How Apple blocks its competition

Apple's supply chain dominance means cheaper products that are delivered faster than its rivals'. By David Goldman, staff writer


NEW YORK (CNNMoney) -- Apple is a force to be reckoned with when it comes to the supply chain for gadgets. It gives buyers what they want faster than its rivals -- and in the process, it sometimes delays the competition's products from coming to market.

Japan's earthquake, tsunami and aftershocks halted or slowed production of hundreds of components that are found in consumer electronics devices, including the iPhone and iPad. Memory chips, touch screens, image sensors, batteries and the special resins that are used to hold chipsets together have all been in scarce supply lately.

Yet Apple (AAPL, Fortune 500) sold a remarkable 18.7 million iPhones and 4.7 million iPads last quarter. COO Tim Cook said Wednesday that the company would suffer "no material supply impact" in the current quarter, despite what he called "the mother of all backlogs" thanks to very strong demand for the iPad.

Other consumer electronics makers haven't been so lucky. Sony Ericsson, for instance, said it would delay its eagerly anticipated Xperia Play "PlayStation phone" because of the Japan earthquake's impact on the supply chain. Research In Motion (RIMM) finally launched its PlayBook tablet last week, after delaying its release by a month.

"A number of equipment manufacturers are getting delayed or shut out due to Apple's supply chain dominance," said Brian White, supply chain and Apple analyst at Ticonderoga Securities.

Not only has Apple been able to beat competitors to the market with devices, it also sells them more cheaply. Despite having a year to catch up, no major tablet competitors have been able to match Apple's $499 entry point for the iPad.

How does Apple do it?

"The products are hot, it's got $60 billion in cash, and it's a big company," White said. "Those three factors allow it to get more of its fair share of components, and ultimately market share."

Apple aggressively uses its size and vast array of resources -- including its very deep pockets -- to get the deals it wants with component makers. The company sent executives to its Japanese suppliers literally with cash in hand to make sure supply remained adequate, White said.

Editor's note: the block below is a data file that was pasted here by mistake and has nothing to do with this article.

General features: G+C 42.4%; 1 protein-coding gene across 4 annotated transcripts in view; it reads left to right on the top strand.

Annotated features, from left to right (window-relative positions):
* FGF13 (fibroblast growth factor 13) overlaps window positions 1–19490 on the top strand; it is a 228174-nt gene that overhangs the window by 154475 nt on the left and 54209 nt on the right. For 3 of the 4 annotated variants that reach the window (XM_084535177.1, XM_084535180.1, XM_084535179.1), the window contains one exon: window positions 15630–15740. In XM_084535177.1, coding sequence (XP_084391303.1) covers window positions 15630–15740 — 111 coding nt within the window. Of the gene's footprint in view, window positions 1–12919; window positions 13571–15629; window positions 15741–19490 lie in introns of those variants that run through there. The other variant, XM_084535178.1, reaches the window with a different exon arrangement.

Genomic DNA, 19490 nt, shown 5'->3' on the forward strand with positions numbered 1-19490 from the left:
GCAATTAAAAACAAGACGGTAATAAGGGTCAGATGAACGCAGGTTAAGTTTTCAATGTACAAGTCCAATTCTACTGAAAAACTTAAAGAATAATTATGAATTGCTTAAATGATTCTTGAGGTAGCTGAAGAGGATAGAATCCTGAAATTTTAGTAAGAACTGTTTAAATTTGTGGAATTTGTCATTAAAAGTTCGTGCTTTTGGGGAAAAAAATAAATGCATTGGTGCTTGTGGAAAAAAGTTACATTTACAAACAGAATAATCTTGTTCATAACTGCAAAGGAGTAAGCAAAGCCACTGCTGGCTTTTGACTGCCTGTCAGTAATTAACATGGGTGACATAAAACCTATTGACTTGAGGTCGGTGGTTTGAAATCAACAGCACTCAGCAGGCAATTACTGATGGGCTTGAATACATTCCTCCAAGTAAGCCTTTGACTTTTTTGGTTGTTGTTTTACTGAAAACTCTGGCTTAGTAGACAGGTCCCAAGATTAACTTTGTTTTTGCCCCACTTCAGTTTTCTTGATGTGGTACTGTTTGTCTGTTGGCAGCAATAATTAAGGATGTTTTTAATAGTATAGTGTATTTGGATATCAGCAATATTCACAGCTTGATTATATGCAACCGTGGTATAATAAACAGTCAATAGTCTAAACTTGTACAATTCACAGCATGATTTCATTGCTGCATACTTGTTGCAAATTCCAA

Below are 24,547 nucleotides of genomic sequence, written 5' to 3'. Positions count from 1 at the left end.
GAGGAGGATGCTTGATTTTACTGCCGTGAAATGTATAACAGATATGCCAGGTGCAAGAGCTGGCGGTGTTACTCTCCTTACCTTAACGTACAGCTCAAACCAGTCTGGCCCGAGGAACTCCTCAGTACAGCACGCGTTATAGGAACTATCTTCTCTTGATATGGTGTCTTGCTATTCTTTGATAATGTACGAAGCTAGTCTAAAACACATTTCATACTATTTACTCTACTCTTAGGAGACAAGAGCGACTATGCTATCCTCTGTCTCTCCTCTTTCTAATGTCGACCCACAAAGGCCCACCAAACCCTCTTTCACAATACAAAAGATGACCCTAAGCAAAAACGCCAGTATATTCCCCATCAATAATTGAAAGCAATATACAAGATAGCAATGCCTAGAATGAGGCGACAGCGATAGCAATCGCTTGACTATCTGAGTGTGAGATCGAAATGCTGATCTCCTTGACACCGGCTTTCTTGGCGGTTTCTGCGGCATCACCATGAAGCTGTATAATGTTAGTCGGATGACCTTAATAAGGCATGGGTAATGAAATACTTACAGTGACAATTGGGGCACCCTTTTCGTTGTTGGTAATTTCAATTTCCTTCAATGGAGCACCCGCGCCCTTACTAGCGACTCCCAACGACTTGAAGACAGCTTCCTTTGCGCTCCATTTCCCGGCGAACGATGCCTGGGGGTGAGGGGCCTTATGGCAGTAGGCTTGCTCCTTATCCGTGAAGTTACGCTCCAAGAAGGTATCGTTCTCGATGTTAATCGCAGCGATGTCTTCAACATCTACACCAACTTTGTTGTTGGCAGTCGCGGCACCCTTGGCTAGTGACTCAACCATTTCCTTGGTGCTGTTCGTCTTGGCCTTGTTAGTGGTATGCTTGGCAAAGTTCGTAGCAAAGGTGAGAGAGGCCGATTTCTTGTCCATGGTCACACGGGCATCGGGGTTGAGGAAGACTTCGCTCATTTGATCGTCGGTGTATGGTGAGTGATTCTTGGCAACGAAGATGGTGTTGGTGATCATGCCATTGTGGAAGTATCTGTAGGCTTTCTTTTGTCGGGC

But Apple's key to supply-chain success isn't as simple as its ability to bring bigger briefcases of $100 bills to its partners than its rivals. Part of the reason Apple wins in the supply chain is simply because Apple is so successful overall.

"In times of a shortage, suppliers are going to sell to their biggest customers first," said Tom Dinges, senior electronics manufacturing consultant at IHS iSuppli.

Sales of Apple's devices have risen astronomically over the past several years, and the company has grown to become one of the world's biggest component purchasers.

But there are lots of big companies out there. What separates Apple from the rest is its ability to sell a lot of products while selling remarkably few different kinds of products.

Apple predominately sells just five different gadgets -- iPad, iPhone, iPod, Mac and Apple TV -- and a combined total of 15 different variations of those devices, excluding modifications like the amount of available memory.

That small handful of products shares many parts common to all the devices. That makes Apple's supply chain among the most precisely honed in the world.

"For a company of Apple's size, no one out there sells so few different products," Dinges said. "As a result, Apple's sourcing strategy can be much more finely tuned than other companies with very disparate products."

All of that adds up to a very well-oiled machine. Despite ongoing worldwide supply constraints, Apple's Cook said the company is "so confident in its ability to supply" that it's launching the iPad 2 in 13 more countries next week.

The Motorola (MMI) Xoom isn't even available in 13 countries yet. To top of page

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